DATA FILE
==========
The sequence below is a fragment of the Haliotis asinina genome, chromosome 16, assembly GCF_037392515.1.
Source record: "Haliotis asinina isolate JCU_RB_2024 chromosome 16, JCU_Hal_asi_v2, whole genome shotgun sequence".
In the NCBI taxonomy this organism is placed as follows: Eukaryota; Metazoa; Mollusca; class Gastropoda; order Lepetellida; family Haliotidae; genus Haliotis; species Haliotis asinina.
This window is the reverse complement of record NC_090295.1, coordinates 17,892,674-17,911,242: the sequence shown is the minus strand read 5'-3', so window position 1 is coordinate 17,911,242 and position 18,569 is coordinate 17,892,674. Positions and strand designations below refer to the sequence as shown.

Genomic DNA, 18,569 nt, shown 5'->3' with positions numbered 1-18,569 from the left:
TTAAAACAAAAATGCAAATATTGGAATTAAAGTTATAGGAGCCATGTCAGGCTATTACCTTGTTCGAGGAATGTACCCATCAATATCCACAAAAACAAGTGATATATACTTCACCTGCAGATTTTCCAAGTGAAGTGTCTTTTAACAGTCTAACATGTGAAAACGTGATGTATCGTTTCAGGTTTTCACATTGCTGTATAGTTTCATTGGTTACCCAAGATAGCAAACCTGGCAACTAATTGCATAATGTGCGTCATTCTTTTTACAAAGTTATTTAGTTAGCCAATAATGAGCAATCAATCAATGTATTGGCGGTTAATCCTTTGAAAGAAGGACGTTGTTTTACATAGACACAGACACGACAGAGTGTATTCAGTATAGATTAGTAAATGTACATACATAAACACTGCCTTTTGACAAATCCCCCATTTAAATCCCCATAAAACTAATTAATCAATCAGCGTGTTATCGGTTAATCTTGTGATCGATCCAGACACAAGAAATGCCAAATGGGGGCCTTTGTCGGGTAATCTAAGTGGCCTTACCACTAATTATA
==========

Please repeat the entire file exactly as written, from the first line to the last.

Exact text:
The sequence below is a fragment of the Haliotis asinina genome, chromosome 16, assembly GCF_037392515.1.
Source record: "Haliotis asinina isolate JCU_RB_2024 chromosome 16, JCU_Hal_asi_v2, whole genome shotgun sequence".
In the NCBI taxonomy this organism is placed as follows: Eukaryota; Metazoa; Mollusca; class Gastropoda; order Lepetellida; family Haliotidae; genus Haliotis; species Haliotis asinina.
This window is the reverse complement of record NC_090295.1, coordinates 17,892,674-17,911,242: the sequence shown is the minus strand read 5'-3', so window position 1 is coordinate 17,911,242 and position 18,569 is coordinate 17,892,674. Positions and strand designations below refer to the sequence as shown.

Genomic DNA, 18,569 nt, shown 5'->3' with positions numbered 1-18,569 from the left:
TTAAAACAAAAATGCAAATATTGGAATTAAAGTTATAGGAGCCATGTCAGGCTATTACCTTGTTCGAGGAATGTACCCATCAATATCCACAAAAACAAGTGATATATACTTCACCTGCAGATTTTCCAAGTGAAGTGTCTTTTAACAGTCTAACATGTGAAAACGTGATGTATCGTTTCAGGTTTTCACATTGCTGTATAGTTTCATTGGTTACCCAAGATAGCAAACCTGGCAACTAATTGCATAATGTGCGTCATTCTTTTTACAAAGTTATTTAGTTAGCCAATAATGAGCAATCAATCAATGTATTGGCGGTTAATCCTTTGAAAGAAGGACGTTGTTTTACATAGACACAGACACGACAGAGTGTATTCAGTATAGATTAGTAAATGTACATACATAAACACTGCCTTTTGACAAATCCCCCATTTAAATCCCCATAAAACTAATTAATCAATCAGCGTGTTATCGGTTAATCTTGTGATCGATCCAGACACAAGAAATGCCAAATGGGGGCCTTTGTCGGGTAATCTAAGTGGCCTTACCACTAATTATA